Supernovae Ia have long been used to test cosmological models (and to win Nobel prizes!). Assuming that the supernovae are standard candles, one can compare their apparent magnitude, or flux, with the values predicted by theories. The scatter of the observed fluxes around the mean is considered just noise, arising from a combination of various effects, from peculiar velocities to calibration. This scatter is called intrinsic since it depends on the source. Since supernovae Ia’s lightcurves are supposed to behave in the same way regardless of environment or history, the intrinsic scatter is very likely independent of redshift.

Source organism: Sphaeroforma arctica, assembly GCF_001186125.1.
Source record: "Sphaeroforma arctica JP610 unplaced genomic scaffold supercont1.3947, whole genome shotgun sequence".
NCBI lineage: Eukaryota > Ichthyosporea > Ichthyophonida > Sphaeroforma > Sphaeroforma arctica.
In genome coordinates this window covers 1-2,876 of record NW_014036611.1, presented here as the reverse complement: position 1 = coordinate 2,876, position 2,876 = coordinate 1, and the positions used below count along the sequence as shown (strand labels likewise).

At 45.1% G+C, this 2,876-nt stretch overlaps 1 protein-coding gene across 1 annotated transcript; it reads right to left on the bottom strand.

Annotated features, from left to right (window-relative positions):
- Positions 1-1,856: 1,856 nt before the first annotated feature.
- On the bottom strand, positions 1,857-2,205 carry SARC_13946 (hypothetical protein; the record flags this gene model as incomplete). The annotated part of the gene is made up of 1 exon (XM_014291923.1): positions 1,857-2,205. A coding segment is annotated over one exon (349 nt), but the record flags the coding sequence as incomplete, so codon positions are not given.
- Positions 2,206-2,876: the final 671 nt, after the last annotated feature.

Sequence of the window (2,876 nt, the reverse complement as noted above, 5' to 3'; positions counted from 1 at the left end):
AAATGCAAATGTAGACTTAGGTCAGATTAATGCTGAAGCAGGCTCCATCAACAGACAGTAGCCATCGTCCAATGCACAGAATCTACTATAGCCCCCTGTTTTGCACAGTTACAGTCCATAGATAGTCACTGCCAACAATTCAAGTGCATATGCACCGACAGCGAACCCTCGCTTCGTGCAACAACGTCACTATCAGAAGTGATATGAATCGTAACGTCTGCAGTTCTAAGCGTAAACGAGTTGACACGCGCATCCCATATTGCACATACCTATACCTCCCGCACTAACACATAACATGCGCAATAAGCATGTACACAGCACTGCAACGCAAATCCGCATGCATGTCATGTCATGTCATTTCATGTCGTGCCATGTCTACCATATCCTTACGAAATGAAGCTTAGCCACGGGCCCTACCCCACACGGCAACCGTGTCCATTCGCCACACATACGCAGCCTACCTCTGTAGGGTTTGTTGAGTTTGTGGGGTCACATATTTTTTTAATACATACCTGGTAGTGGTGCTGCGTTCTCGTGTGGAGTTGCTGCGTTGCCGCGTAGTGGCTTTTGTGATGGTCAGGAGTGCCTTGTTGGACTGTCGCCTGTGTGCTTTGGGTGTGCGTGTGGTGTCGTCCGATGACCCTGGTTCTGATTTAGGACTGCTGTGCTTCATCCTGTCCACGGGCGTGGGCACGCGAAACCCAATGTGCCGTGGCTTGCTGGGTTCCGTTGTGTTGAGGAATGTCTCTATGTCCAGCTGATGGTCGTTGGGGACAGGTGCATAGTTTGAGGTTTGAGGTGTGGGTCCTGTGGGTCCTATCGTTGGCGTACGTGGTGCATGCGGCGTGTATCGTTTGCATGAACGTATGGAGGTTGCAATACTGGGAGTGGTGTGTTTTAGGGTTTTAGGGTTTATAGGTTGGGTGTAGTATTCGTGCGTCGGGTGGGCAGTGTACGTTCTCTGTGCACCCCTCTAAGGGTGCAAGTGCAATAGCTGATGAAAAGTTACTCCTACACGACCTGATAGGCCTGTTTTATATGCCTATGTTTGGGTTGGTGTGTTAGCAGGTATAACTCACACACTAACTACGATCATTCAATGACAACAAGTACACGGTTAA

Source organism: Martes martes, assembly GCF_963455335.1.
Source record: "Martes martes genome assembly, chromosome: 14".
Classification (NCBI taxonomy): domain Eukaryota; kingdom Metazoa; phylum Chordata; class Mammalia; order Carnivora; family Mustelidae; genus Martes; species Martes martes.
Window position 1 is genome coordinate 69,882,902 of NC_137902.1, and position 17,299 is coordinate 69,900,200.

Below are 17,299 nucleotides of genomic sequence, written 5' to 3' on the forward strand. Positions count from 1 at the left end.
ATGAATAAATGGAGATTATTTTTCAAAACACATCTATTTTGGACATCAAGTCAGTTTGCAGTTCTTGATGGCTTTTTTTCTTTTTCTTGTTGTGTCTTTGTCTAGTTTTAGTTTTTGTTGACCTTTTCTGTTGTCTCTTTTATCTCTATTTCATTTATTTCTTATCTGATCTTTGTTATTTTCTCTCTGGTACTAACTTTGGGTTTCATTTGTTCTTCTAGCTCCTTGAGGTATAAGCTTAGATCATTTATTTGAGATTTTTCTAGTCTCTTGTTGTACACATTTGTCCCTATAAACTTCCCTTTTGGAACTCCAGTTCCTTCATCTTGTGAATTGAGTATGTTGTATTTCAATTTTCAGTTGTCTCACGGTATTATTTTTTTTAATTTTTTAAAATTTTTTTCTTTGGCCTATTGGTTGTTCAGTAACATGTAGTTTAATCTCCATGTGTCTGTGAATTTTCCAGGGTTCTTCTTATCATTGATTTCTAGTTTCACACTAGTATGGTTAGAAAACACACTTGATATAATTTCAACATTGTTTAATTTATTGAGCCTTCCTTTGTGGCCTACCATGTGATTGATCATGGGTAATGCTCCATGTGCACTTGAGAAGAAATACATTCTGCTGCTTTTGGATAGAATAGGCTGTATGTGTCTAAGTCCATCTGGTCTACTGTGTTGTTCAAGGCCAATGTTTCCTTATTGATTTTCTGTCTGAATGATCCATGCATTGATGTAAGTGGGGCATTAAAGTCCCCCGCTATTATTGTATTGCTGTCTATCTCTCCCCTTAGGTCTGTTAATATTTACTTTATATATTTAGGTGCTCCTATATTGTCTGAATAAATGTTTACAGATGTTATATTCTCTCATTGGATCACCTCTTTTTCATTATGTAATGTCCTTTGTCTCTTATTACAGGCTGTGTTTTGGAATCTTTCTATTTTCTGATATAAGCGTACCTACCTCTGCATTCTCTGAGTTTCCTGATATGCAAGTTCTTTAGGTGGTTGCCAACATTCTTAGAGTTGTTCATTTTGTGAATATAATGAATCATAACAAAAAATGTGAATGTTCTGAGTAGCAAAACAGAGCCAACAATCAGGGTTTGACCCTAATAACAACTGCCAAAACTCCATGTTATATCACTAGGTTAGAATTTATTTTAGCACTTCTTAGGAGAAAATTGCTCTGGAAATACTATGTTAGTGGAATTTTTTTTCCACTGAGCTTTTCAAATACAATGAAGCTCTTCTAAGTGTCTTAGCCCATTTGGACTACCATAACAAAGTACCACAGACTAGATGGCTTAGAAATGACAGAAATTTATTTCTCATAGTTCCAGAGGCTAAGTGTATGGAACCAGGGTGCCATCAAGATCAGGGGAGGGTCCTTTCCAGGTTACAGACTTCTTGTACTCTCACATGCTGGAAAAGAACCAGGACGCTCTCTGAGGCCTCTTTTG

In a recent paper, we show that there are interesting signals in this noise. In fact, the supernova light along its ride to our telescopes is subject to an extra scatter due to the random gravitational fluctuations it crosses along the way. The stronger the fluctuations, the larger the scatter. Since this extra scatter does depend on redshift, while the intrinsic one doesn’t, it is possible to extract it and compare it to what is predicted by models of cosmological perturbations. We find that although current data are not yet good enough to provide interesting results, future datasets with hundred of thousands of supernovae will be able to reveal the lensing scatter and to measure the growth of perturbations.